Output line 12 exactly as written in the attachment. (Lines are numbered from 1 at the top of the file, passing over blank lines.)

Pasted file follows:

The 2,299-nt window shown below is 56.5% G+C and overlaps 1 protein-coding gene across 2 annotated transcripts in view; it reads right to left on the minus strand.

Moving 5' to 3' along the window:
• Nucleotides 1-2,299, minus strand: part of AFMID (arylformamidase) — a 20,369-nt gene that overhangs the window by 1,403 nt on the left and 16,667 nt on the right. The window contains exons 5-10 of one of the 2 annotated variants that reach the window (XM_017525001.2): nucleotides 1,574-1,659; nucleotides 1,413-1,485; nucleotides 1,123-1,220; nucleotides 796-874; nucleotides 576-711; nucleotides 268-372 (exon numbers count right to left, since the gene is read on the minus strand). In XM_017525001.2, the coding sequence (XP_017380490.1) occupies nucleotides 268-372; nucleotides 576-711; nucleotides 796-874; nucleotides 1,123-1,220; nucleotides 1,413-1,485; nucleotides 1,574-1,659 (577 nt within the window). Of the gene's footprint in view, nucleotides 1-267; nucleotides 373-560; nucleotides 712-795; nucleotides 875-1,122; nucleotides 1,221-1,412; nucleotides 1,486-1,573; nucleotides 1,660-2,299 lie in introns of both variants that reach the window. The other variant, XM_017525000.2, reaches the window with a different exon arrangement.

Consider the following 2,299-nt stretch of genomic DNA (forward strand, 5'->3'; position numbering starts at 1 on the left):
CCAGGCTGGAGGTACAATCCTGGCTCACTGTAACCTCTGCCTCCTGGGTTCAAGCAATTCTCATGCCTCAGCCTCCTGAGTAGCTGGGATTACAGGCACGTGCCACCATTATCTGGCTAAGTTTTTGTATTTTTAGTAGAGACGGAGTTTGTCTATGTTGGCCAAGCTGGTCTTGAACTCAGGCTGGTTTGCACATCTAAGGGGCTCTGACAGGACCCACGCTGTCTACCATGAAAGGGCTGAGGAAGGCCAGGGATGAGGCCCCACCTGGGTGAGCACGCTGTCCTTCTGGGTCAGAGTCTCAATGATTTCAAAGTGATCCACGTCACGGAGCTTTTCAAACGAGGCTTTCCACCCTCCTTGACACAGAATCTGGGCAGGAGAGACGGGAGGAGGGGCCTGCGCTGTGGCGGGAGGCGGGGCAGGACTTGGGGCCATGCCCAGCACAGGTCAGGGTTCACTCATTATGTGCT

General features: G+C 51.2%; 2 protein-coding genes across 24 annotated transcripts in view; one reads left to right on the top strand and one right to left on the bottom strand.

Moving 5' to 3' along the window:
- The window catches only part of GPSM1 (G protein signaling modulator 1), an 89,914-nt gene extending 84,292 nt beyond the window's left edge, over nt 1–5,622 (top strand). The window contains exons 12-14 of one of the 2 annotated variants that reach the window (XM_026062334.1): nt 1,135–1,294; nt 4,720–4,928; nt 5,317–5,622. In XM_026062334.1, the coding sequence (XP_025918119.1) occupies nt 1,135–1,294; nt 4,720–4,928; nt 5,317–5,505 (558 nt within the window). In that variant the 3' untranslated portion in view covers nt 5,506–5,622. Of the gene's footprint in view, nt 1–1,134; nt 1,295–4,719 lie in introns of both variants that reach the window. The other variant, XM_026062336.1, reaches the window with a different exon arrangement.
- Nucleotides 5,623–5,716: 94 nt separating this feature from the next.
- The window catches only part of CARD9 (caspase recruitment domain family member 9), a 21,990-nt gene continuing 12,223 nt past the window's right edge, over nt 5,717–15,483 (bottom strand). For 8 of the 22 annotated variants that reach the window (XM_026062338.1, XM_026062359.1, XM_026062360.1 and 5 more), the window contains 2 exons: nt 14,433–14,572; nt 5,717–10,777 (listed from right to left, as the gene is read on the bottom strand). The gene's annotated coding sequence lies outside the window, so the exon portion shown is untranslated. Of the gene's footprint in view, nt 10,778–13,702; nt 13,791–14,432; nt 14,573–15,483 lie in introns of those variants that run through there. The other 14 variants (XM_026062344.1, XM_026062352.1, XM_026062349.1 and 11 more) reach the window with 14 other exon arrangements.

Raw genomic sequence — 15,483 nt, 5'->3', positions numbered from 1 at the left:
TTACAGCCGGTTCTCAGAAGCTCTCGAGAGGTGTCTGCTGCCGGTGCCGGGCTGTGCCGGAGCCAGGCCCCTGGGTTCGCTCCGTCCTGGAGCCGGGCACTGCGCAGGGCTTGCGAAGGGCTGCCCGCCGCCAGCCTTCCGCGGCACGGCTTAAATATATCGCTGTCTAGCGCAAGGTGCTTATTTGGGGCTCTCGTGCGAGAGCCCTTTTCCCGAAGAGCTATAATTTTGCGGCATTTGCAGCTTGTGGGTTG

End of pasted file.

TTACAGCCGGTTCTCAGAAGCTCTCGAGAGGTGTCTGCTGCCGGTGCCGGGCTGTGCCGGAGCCAGGCCCCTGGGTTCGCTCCGTCCTGGAGCCGGGCACTGCGCAGGGCTTGCGAAGGGCTGCCCGCCGCCAGCCTTCCGCGGCACGGCTTAAATATATCGCTGTCTAGCGCAAGGTGCTTATTTGGGGCTCTCGTGCGAGAGCCCTTTTCCCGAAGAGCTATAATTTTGCGGCATTTGCAGCTTGTGGGTTG